The 1995 field investigation by NEERI scientists came up with startling revelations. They reported indiscriminate destruction of mangrove areas in and around the creeks, estuaries and the sea, as well as destruction of natural casuarina plantations and sand dunes. Ecologically unsound practices in aquaculture farms had resulted in salinity in neighbouring agricultural lands, loss of potable water sources, loss of landing grounds and fish catch, and damage to the fishing nets of traditional fishermen. Large commercial aquaculture farms had built fences in and around their farms, resulting in blocking of free access by fishermen to the sea shore. The creeks had been polluted and their ecosystems damaged with wastewater discharged from the aqua farms. Disappearance of native fish species from water in the creek had been reported by fishermen and was observed by the team. Pollution from aqua farms caused skin, eye and waterborne diseases in the local population.  

Talking about the effects of the industry on residents, the scientists observed: “Employment avenues of the contiguous population have considerably reduced due to commercial aquaculture farming. The unemployed villagers are seeking employment in nearby towns and cities. Owners of the commercial aquaculture farms are using various means to encroach upon government lands and also forcing the agricultural landowners/salt-making villagers to sell their lands. In addition, the fishermen are being forced to migrate to other coastal areas.” Another NEERI team that visited Orissa found the need to abandon or review World Bank-aided projects and commercial shrimp farms in and around Chilika lagoon and the Bhitar Kanika Wildlife Sanctuary that were found to be violating CRZ regulations. 

In its 1996 judgment, the Supreme Court determined that the shrimp culture industry was violating coastal zone regulations. It ordered all aquaculture industries operating in the coastal zone to be cleared and compensation paid to persons affected by their operations, as well as for the damage they had caused to the environment, in accordance with the ‘polluter pays’ principle. It also prohibited shrimp farms within 1,000 m of Chilika and Pulicat lakes, considering these to be ‘precious ecosystems’. 

Following the judgment, the government set up an Aquaculture Authority in 1997 to regulate new aquaculture farms and implement the Supreme Court directions with respect to closure of aquaculture farms that were violating coastal regulations. However, a few months after its constitution and after the deadline for closure of aquaculture farms had expired, its charter was changed and it was shorn of responsibility for the closure of existing aqua farms that were violating coastal regulations.  

Were all these measures effective in controlling the destruction of the coasts? Food and Agriculture Organisation (FAO) studies on mangroves in the Godavari delta showed that the area under mangroves shrank between 1997 and 1999 and continued to be replaced by shrimp ponds. Subversion of the law was obviously still going on.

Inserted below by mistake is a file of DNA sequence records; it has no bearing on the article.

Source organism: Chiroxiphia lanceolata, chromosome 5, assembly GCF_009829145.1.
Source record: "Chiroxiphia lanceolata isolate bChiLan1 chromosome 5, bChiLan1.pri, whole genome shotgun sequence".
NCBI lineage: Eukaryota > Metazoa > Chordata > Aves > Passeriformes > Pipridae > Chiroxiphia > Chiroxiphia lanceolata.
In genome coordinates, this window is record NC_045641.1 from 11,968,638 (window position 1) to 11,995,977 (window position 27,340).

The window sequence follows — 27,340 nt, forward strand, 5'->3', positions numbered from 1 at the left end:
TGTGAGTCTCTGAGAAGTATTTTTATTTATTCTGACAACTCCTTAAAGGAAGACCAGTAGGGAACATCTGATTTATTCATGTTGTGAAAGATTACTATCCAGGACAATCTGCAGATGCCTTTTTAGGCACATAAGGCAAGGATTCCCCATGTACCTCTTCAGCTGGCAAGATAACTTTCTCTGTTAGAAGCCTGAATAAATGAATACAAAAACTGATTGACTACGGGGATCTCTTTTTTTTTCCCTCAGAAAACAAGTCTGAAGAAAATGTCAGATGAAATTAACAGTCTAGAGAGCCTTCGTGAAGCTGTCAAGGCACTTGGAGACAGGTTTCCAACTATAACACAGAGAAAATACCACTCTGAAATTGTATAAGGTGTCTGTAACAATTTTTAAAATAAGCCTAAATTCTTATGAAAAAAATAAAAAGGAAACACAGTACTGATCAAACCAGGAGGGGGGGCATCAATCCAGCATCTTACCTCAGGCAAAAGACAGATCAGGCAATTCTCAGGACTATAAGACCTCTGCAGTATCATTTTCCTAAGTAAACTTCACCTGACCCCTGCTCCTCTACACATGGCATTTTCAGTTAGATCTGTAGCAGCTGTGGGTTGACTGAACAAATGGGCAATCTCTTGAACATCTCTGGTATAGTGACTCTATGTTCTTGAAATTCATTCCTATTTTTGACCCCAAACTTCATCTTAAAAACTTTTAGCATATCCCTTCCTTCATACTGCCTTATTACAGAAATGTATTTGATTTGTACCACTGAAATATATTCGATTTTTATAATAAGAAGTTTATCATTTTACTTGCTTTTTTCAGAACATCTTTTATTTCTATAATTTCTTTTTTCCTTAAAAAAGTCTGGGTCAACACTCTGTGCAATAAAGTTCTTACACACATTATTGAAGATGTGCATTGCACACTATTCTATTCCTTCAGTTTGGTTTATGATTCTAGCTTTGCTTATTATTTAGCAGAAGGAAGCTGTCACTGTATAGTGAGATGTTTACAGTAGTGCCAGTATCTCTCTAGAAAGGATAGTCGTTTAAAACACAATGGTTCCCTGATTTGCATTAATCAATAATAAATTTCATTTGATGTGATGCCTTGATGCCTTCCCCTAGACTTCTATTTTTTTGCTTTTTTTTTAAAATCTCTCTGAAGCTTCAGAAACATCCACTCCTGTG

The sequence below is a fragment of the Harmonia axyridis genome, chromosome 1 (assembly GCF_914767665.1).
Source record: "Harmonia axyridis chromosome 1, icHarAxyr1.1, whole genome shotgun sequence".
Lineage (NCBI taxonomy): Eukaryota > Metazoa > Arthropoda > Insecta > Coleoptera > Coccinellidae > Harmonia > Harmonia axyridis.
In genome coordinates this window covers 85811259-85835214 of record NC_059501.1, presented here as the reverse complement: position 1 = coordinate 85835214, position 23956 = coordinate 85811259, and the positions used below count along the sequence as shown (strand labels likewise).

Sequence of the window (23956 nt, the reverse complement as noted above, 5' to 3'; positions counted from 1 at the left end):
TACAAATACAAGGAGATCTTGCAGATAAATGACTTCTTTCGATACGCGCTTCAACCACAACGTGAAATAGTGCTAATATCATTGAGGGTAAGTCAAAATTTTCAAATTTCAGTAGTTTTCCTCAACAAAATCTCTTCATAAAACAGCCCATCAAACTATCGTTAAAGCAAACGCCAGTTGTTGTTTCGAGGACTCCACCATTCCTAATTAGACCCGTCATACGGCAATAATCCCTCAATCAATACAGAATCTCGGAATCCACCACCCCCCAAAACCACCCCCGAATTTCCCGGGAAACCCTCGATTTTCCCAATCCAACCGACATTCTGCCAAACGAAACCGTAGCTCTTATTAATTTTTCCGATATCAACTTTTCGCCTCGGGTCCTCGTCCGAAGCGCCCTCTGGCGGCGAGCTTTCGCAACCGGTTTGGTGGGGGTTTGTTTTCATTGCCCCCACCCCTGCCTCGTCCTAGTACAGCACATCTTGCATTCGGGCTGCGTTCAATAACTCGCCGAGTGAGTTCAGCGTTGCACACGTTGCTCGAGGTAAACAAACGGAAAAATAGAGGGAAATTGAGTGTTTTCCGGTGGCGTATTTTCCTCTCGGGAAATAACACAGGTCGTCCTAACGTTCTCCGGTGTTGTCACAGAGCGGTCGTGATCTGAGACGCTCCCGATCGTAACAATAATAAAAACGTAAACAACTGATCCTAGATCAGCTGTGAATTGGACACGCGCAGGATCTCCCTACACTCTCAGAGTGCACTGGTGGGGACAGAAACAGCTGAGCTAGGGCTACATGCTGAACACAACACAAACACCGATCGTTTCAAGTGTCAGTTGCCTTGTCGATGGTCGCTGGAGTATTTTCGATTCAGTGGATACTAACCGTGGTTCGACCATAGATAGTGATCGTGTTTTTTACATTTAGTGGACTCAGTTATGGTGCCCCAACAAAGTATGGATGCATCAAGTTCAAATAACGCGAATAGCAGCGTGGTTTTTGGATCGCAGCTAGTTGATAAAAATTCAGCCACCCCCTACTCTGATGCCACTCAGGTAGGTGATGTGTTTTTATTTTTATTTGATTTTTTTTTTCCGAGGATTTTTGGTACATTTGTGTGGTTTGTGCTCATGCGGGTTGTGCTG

The shrimp industry was not the only industry lobbying against coastal regulations. No less than 19 amendments were made to the CRZ notification in a space of 17 years, mostly diluting the prohibitions in response to various pressure groups and lobbies. ‘Non-polluting’ industries (a euphemism for IT and service industries) that were part of Special Economic Zones (SEZs) were permitted in the coastal zone. Rules for the ‘no development’ zone CRZ 3 were diluted to allow development related to SEZs, ports, mining, exploration for oil and natural gas, and other purposes. Tourism-related development was allowed within 50 m of the high tide line in the Andaman and Nicobar Islands.

In spite of all these dilutions and the readiness of governments to overlook violations, the CRZ regulation of 1991 did put the brakes on indiscriminate development of coastal areas. The coast of Dahanu, in Maharashtra, considered one of the most ecologically fragile areas, was declared a CRZ 1 zone in 1991. In 1998, a plan to construct a port in Dahanu by P&O Australia Ports ran afoul of coastal regulations. The Dahanu Taluka Environmental Protection Authority, set up under Supreme Court orders, declared the port illegal and impermissible. The project was shelved, at least temporarily. So also were plans to ‘develop’ Mumbai’s saltpans. 

Scientific criteria for areas to be regulated  

The MoEF has been under mounting pressure to change the coastal regulations, with a brief to “promote development without hampering the environment”. A committee of scientists and academics, headed by Professor M S Swaminathan, was appointed in 2004 to review the CRZ regulations in light of all the problems faced by the MoEF in implementing them. In its recommendations, the committee, in 2005, identified basic principles (all impeccable) that must guide the management of coastal zones. It advocated an “integrated approach to coastal zone management” that had the objectives of protecting “the coastal zone with people’s participation, the livelihood security of the coastal fisher and other communities, and the ecosystem which sustains the productivity of the coastal areas while promoting sustainable development”. 

The most significant recommendation of the committee was to move away from the fixed 500 m (from the high tide line) coastal zone landward boundary to a variable boundary based on the vulnerability of the stretch of coast to coastal hazards. (It must be remembered that it was during this committee’s tenure that the terrible tsunami of December 2004 devastated coastal settlements in Tamil Nadu, Kerala and the Andamans.) The vulnerability line, or setback line, was to be determined using scientific criteria such as coastal topography, sea level trends, erosion, etc. Another significant change was to include coastal waters up to 12 km from the shoreline within the ambit of coastal management. The area of coast up to the vulnerability line on the landward side, and up to 12 km into the sea from the shore -- the new extent of the coastal zone -- would be regulated.